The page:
The Whole is Greater Than The Sum of the Parts
"The whole is greater than the sum of the parts." Everyone's heard that expression.

And we're all familiar with what it means: An effective team can accomplish more as a whole than its individual members can accomplish on their own. 

The key word here is effective. Building an effective, high-performing team requires more than simply throwing a group of outstanding individuals into a room and telling them they can't come out until they have a solution. 

Maintaining an effective team requires planning, communication, and decision-making beginning with a focus on these important steps:  
  • Assess individual members' strengths and weaknesses 
  • Build support for the team and its mission 
  • Establish the conditions for team effectiveness 
  • Agree on the team's goals  
Manage these four steps well and you're on the road to building a championship team. We've identified seven major roadblocks to building and managing high-performing teams. We've seen excellent managers drop the team-building ball, and we've seen other managers exceed expectations by doing team building right. 

You can create and manage a high-performing team by avoiding these seven team-building blunders:  
  1. Failure to build support for the team with the right people at the right levels 
  2. Failure to establish conditions for team effectiveness 
  3. Failure to establish a meaningful performance goal 
  4. The absence of a decision-making process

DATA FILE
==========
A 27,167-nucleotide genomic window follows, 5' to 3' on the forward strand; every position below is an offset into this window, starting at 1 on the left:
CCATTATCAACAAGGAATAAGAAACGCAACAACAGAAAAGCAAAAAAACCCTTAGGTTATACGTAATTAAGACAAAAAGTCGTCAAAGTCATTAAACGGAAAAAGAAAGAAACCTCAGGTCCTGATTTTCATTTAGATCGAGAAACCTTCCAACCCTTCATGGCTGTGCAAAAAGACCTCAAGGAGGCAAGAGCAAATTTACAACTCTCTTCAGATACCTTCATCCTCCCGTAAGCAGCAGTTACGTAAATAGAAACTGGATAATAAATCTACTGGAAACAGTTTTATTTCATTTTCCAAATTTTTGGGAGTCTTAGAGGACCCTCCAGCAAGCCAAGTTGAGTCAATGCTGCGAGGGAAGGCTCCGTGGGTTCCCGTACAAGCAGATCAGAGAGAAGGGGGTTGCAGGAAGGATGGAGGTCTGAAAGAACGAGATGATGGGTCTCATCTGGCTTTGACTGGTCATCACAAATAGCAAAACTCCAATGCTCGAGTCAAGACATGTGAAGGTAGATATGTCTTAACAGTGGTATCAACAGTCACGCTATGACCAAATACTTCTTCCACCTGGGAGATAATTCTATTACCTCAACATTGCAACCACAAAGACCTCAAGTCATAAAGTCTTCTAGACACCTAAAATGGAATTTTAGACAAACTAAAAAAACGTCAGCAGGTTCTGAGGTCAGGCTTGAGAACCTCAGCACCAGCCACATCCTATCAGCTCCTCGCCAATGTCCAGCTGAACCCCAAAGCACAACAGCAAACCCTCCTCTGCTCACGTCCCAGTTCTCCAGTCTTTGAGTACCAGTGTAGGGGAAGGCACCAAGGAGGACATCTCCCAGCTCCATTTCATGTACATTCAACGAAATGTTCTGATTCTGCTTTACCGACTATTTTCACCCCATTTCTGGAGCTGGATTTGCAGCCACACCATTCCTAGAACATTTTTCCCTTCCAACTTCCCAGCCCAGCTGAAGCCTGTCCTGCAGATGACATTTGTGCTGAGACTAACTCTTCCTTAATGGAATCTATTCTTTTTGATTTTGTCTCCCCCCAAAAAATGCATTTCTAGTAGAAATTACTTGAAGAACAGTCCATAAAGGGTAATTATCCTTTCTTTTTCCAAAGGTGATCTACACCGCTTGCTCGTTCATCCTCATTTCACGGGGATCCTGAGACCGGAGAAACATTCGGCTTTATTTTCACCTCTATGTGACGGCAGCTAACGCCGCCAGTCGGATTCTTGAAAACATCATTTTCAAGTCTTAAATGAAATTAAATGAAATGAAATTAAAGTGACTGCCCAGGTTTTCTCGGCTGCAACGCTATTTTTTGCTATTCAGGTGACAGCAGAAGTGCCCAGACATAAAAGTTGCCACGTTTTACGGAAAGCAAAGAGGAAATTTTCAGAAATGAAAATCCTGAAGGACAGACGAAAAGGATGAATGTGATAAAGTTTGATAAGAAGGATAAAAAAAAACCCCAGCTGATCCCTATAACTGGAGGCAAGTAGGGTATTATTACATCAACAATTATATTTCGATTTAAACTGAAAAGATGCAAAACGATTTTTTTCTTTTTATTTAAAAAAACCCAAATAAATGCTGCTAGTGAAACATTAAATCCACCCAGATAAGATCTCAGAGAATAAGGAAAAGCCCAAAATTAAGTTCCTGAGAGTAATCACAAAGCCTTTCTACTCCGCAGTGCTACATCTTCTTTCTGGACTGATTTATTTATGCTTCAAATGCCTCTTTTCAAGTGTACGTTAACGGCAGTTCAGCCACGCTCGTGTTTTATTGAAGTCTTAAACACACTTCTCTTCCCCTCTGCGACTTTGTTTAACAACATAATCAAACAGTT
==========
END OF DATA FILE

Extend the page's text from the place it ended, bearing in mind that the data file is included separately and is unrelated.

5. Failure to establish appropriate norms 
  6. Weak communication channels 
  7. Insensitivity to diversity                   

Feature Product: 

Profiles Performance Indicator's Team Analysis Report     
 
The ability of a team to work effectively is greatly influenced by the individual characteristics of the team members and their synergy. While a team can adjust to accommodate some issues, the fewer adjustments necessary, the more efficiently the team will function. Furthermore, the more data available to help you understand the characteristics of the team members, the more focused the management of the team.  

The Profiles Performance Indicator has a Team Analysis Report to guide the team leader to a better understanding of the team and its members. There are three sections of the report, each with specific functions:   

  • Team Balance Table - this offers a visual map of where the team members score on 12 important characteristics and clearly identifies gaps within the team. This information serves as a guide in either altering the membership of the team to ensure that all characteristics are represented, or simply highlights areas where the team manager will need to be particularly vigilant to insure team success.
  • Overall Team Balance - two critical things are impacted by the overall balance of the team: team cohesiveness and productivity. An understanding of the team balance greatly influences the ease and efficiency of team management.
  • Behavioural Factors - the Behavioural Factors of the team members provide information on who they are and how they will behave. Because a team is made up of people, understanding their combined behaviour is essential to the success of the team.   
Talk to us to know more about this report.

IN THIS ISSUE

The Secret to Building Great Teams


The Whole is Greater than the Sum of the Parts

 
Feature Product












WHAT'S ON AT PROFILES

Partner Training:
No partner training this month.

Seminar:
There is no seminar scheduled forJanuary.